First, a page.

Two months after scolding its staffers for breaking a news story on Twitter before it reached the wire, The Associated Press has released an updated version of its social media guidelines.
While the clause that forbids AP employees from prematurely sharing news on social networks remains intact, there are some interesting takeaways from the revised guidelines, particularly those that concern journalists expressing their personal opinions online.
AP encourages all of its journalists to have social media accounts and recommends that they maintain one account per site, for both personal and professional use. Employees are permitted to express their opinions on social media; however, they “must refrain from declaring their views on contentious public issues.”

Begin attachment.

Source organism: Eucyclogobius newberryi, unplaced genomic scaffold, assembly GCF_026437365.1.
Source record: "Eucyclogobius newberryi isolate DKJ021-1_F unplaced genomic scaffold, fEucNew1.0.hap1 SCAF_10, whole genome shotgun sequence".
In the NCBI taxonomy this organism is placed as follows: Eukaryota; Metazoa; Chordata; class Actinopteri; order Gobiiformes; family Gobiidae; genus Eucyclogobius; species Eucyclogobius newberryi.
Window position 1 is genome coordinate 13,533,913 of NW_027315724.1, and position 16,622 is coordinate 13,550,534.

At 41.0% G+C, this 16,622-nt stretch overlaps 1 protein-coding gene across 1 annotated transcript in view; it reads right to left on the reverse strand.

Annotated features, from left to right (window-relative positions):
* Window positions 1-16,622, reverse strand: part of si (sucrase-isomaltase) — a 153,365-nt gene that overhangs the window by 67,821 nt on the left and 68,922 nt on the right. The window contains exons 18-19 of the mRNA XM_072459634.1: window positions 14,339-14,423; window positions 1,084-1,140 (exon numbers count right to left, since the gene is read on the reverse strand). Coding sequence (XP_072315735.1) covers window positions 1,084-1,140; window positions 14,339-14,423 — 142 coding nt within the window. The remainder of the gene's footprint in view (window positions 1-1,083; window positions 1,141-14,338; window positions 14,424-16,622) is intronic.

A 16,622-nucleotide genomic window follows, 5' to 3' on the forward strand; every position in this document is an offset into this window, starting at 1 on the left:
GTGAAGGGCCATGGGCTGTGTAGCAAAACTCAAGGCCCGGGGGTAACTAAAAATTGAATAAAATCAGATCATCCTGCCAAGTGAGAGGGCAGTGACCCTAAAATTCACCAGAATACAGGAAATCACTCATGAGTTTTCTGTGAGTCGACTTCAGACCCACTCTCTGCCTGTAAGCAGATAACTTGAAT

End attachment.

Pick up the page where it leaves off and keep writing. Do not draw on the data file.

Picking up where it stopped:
They are allowed to comment on less controversial issues, such as sports and celebrities, which in my opinion, leaves a gray area a bit too vast. All too often celebrities and athletes become the news, for better or worse (but usually for worse).
I commend the Associated Press for maintaining a comprehensive set of social media guidelines, but there are still many gray areas that remain. I don’t know if social networking will ever be free of subjectivity, especially when the media is involved, but the fact that the AP not only maintains but also takes the time to update its social media guidebook is a great sign.